There are many good things about this film, but one of the things it fails to communicate to the uninitiated is just what a deeply strange and disconcerting figure Frank Sidebottom arguably was when he initially rose to fame. Sievey’s name was never mentioned, and he never broke character or removed the head while performing. The vast majority of audiences had no idea who this was, or indeed what he was trying to achieve: Frank Sidebottom’s stage act included stand-up comedy, musical numbers, and (theoretically) ventriloquism. The writer Jon Ronson, a one-time member of the Frank Sidebottom Oh Blimey Big Band, probably gets closest to the truth when he suggests that Sievey was a performance artist, with Sidebottom a sort of animated surrealist installation, bridging the line between the deliberately-bad-for-comic-effect and the genuinely inept.

Frank Sidebottom’s career ran the gamut from Saturday morning kid’s TV (one archive clip shows an encounter between him and Andrea Arnold, later to transition from TV presenter to Oscar-winning film-maker) to playing the Reading Festival in front of a crowd of thousands of fans. But, the film suggests, not all was well inside the head. There is something potentially interesting here, with different interviewees presenting different ideas as to exactly what the relationship between Sievey and Frank actually was – was it just an act, a performance? Or was there something more complicated and psychologically troubled going on? The film is so affectionate towards Sievey – not surprisingly, given various members of his family were involved in making it – that it kind of skates over this issue, although it is strongly implied that Sievey grew to resent the popularity of Frank, considering him to be a limit on his other creative ambitions.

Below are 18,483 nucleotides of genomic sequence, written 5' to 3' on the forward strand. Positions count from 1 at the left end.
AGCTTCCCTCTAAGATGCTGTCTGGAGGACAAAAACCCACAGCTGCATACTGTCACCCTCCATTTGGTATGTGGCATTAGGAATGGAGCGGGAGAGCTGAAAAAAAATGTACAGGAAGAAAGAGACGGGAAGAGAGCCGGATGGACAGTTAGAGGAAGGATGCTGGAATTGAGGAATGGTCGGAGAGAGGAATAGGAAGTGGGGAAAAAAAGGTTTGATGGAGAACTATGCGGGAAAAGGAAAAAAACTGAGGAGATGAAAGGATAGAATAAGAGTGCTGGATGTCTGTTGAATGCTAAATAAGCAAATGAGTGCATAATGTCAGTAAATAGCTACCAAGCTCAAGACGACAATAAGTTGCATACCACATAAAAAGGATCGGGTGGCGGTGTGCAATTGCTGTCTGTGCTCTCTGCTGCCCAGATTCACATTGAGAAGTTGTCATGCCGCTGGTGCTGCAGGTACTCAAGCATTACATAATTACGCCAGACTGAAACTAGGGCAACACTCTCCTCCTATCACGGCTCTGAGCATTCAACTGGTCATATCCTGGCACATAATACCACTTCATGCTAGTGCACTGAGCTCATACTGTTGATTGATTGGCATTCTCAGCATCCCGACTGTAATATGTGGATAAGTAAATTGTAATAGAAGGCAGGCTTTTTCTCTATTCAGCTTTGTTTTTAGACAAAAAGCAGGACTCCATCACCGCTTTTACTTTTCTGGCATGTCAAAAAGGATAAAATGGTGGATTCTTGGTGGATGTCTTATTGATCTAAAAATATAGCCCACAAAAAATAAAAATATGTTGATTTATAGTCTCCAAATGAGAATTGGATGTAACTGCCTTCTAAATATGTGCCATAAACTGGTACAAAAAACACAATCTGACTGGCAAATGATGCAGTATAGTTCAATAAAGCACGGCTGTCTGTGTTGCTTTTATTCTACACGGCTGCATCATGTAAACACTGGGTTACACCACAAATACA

One of the things that the film does make absolutely clear is the ceaseless creativity which characterised Sievey throughout his life: music, comedy, art, animation, film-making, examples of all of them are on display. It seems like he never really stopped, regardless of whether the piece in question was intended for public consumption or not – Frank Sidebottom started his own football team in the early 1990s, and despite this being an amateur, Sunday-league side, Sievey produced match programmes packed with detail, jokes and art solely for his own amusement.

You have to admire and perhaps be just a tiny bit jealous of that kind of relentless creative fire – that’s how I feel, anyway. The film acknowledges that there was a darker side to Sievey’s life, with friends and family being candid about some of the troubles, particularly in his later years, but this is overall a film filled with love for its subject, expressed by some quite famous faces too – in addition to Ronson, there are contributions from Johnny Vegas, Ross Noble, Mark Radcliffe, John Cooper Clarke, John Thomson, and others, none of whom have a genuinely bad word to say about him.

Sievey’s greatest success as a performer was in his live shows, his chaotic, semi-improvised act never quite transferring to TV (the producers intended to insist on rehearsals, which were not really his thing), and I have to say I was always quite ambivalent towards Frank Sidebottom when he appeared on the box, finding him at least as weird as he was funny. The movie does a good job of proclaiming Sievey to be an overlooked creative genius and possible national treasure; it is touching, funny and very entertaining. Well worth checking out.